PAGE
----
Canadian consumer sentiment declined from the highest in five months last week on deteriorating perceptions about job security, telephone polling shows.
The Bloomberg Nanos Canadian Confidence Index fell to 56.7 in the week ending May 29, from 56.9 in the previous period. The share of respondents who reported feeling secure or somewhat secure about their jobs dropped to 68.4 percent, the lowest this year.
The weaker Nanos readings on the job market come after a May 8 report showing Canada lost 19,700 positions in April, with unemployment remaining at 6.8 percent for a third month. The labor force participation rate fell to 65.8 percent, close to the lowest since 2000. The next labor market report due June 5 is expected to show a gain of 10,000 jobs, according to a Bloomberg economist survey, with the unemployment rate again unchanged.
Canada’s central bank kept its key interest rate at 0.75 percent last week and said there’s evidence the country’s economy is recovering from a drop in crude oil prices. Some of that optimism was dented by reports Friday showing gross domestic product shrank in Canada and the U.S. in the first quarter. In Canada, the 0.6 percent annualized decline was led by lower business investment and consumer spending on cars.
“With the economy struggling amid the backdrop of lower oil prices and a soft start to the year for the U.S. economy, employment growth likely remained weak in May,” Benjamin Reitzes, a senior economist at BMO Capital Markets in Toronto, wrote in a research note.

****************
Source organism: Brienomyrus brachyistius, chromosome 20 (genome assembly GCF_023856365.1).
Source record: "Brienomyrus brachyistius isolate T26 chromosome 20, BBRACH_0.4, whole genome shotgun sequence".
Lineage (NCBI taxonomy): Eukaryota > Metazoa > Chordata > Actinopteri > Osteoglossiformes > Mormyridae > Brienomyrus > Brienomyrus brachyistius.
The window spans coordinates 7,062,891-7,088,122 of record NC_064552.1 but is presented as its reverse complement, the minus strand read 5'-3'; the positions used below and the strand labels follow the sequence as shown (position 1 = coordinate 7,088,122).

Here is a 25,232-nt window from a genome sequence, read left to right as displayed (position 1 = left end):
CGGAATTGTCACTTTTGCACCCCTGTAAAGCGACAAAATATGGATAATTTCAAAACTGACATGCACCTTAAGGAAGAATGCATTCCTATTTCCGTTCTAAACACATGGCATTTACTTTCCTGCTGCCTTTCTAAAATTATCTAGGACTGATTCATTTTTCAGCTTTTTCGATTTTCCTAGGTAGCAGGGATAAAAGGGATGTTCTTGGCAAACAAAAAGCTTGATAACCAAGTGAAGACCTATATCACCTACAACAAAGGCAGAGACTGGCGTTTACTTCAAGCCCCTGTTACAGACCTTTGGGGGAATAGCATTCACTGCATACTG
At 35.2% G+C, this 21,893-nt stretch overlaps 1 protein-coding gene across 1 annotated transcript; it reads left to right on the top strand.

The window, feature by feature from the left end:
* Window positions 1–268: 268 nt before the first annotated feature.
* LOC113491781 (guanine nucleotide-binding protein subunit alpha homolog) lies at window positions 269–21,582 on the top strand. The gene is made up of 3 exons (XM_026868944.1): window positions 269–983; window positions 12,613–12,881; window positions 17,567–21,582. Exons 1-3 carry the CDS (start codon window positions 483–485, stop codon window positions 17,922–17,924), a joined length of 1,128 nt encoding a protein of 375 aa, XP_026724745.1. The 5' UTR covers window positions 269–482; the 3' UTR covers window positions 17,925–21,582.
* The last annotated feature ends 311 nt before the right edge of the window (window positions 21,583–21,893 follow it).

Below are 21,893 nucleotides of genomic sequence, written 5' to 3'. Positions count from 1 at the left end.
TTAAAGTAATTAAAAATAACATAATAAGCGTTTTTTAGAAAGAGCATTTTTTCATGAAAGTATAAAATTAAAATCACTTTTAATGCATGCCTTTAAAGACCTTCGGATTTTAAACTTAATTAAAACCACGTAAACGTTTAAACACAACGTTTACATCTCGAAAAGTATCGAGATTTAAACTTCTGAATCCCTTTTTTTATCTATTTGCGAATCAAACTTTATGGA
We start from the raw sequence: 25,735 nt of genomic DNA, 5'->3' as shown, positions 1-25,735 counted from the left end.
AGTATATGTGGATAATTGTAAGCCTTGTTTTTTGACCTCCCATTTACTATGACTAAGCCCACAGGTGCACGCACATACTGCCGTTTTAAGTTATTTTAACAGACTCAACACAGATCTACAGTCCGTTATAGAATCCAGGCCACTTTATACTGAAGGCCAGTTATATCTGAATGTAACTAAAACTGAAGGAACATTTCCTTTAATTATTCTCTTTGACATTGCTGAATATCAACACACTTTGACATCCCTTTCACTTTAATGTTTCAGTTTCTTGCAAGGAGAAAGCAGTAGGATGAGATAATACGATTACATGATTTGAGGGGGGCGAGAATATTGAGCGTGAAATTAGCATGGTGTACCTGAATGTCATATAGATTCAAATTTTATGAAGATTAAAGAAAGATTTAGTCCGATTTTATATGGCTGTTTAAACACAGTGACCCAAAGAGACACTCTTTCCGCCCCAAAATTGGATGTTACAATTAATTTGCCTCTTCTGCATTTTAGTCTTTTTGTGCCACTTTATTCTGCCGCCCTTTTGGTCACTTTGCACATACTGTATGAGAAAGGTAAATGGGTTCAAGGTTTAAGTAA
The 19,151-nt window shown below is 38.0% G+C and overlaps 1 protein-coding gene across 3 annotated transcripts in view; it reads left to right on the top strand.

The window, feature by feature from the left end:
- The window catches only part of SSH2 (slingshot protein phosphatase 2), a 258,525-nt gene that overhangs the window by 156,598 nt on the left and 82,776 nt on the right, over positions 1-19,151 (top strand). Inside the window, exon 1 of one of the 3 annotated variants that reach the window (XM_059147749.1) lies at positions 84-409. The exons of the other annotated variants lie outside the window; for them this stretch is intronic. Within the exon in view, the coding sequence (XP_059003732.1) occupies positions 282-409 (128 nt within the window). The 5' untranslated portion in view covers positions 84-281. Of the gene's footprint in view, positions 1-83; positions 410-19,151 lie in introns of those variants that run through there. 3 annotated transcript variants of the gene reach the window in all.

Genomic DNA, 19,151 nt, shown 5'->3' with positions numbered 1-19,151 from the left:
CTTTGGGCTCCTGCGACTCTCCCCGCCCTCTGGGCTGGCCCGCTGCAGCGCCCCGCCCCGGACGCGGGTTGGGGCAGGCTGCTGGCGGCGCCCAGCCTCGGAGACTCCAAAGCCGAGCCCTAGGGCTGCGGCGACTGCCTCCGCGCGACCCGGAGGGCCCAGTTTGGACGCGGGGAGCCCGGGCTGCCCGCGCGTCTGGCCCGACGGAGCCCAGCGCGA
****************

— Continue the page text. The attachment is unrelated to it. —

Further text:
Every week, Nanos Research asks Canadians for their views on personal finances, job security, the outlook for the economy and where real estate prices are headed. The survey data for last week showed 18.9 percent of people expected a stronger economy in the next six months, the highest since January.
For housing, 34.8 percent said prices in their neighborhood will rise in the next six months, while 16 percent saw them declining. The gap between optimists and pessimists, at 18.8 percentage points, is narrower than the 12-month average of 24 percentage points.
Among regions, consumer confidence was highest in British Columbia with a reading of 60.9, followed by Ontario at 58.6, the Prairie region including Alberta at 55.2 and Quebec at 54.7. Atlantic Canada was the least optimistic region, registering a reading of 52.5.